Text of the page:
The most expensive part of Enterprise Storage Arrays, which should not be confused with a SAN, is the software. The majority of parts in most of the major vendors platforms are now made in the same factory, utilise drives from Seagate and Western Digital, and Intel chipsets where possible. The reason behind this is quite simple, economies of scale. the vendors can buy products at a lower price point, and use their Intellectual Property to create the fastest performing box of disk possible.
Software defined storage has a lot of buzz around it, and for good reason. The promise of policy driven storage, controlled through software and not hardware is almost irresistible, like a good ice-cream on a hot day. SNIA has a fantastic definition for SDS (https://www.snia.org/sds) and there are lots of articles on the pitfalls and tribulation of SDS, along with the amazing outcomes that it has given. As with most things your mileage may vary.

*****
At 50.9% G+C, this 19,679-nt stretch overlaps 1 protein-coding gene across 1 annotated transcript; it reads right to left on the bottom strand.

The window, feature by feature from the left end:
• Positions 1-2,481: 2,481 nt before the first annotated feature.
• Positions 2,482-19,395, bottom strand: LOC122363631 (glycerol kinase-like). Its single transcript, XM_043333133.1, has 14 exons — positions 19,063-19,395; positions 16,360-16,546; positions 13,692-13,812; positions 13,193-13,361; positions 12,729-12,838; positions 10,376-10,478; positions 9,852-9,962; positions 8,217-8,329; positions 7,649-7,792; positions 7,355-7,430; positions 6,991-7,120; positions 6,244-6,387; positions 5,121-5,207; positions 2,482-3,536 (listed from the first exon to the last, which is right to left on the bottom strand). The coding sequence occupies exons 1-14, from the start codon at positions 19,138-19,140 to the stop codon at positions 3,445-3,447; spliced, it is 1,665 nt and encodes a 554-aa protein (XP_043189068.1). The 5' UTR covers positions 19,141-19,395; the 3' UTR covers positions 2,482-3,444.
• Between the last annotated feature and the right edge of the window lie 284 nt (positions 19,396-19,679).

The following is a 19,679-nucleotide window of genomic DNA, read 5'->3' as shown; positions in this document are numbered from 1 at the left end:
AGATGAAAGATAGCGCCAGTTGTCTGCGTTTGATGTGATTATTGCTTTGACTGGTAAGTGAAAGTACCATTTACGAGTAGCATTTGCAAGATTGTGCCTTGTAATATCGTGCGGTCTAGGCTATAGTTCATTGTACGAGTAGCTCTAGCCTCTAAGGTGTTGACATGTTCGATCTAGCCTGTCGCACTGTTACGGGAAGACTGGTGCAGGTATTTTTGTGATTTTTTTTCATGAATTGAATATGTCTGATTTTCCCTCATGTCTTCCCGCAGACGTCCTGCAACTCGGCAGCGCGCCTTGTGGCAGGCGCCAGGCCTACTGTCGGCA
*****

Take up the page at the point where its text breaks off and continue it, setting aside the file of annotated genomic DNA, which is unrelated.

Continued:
For my home lab though I’m not too interested in SDS at the moment, what I’d rather install is virtual versions of existing storage arrays. To this end I’m putting in place the following
- HPE StoreVirtual
- Data Domain
- HPE StoreOnce
- HPE Nimble
That’s quite a lot of storage, so I’ll be installing, and then turning off when not needed, each array save on compute resources. I’m sure I’ll add more and as each one is built up I’ll share a quick post on how I’ve put it all together.